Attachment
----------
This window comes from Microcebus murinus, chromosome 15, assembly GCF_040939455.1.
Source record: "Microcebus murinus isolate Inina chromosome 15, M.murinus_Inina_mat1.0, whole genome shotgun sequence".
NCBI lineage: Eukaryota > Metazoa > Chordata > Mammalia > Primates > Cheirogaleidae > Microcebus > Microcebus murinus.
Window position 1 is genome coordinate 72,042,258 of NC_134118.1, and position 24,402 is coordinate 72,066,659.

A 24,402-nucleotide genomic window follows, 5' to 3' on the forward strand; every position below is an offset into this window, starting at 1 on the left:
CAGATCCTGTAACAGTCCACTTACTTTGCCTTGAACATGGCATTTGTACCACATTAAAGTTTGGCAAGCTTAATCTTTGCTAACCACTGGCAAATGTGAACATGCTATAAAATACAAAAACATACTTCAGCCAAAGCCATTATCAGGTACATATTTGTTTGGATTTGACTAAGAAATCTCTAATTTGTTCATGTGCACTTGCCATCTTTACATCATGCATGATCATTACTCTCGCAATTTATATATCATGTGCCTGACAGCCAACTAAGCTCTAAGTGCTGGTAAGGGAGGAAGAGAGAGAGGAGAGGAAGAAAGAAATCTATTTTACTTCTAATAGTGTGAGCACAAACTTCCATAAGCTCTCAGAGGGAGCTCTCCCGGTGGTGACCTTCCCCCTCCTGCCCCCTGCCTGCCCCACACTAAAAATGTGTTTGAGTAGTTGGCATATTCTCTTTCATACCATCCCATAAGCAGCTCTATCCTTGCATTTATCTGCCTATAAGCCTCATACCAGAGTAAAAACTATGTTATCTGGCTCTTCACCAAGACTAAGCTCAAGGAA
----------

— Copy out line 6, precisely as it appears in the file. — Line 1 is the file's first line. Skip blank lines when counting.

CAGATCCTGTAACAGTCCACTTACTTTGCCTTGAACATGGCATTTGTACCACATTAAAGTTTGGCAAGCTTAATCTTTGCTAACCACTGGCAAATGTGAACATGCTATAAAATACAAAAACATACTTCAGCCAAAGCCATTATCAGGTACATATTTGTTTGGATTTGACTAAGAAATCTCTAATTTGTTCATGTGCACTTGCCATCTTTACATCATGCATGATCATTACTCTCGCAATTTATATATCATGTGCCTGACAGCCAACTAAGCTCTAAGTGCTGGTAAGGGAGGAAGAGAGAGAGGAGAGGAAGAAAGAAATCTATTTTACTTCTAATAGTGTGAGCACAAACTTCCATAAGCTCTCAGAGGGAGCTCTCCCGGTGGTGACCTTCCCCCTCCTGCCCCCTGCCTGCCCCACACTAAAAATGTGTTTGAGTAGTTGGCATATTCTCTTTCATACCATCCCATAAGCAGCTCTATCCTTGCATTTATCTGCCTATAAGCCTCATACCAGAGTAAAAACTATGTTATCTGGCTCTTCACCAAGACTAAGCTCAAGGAA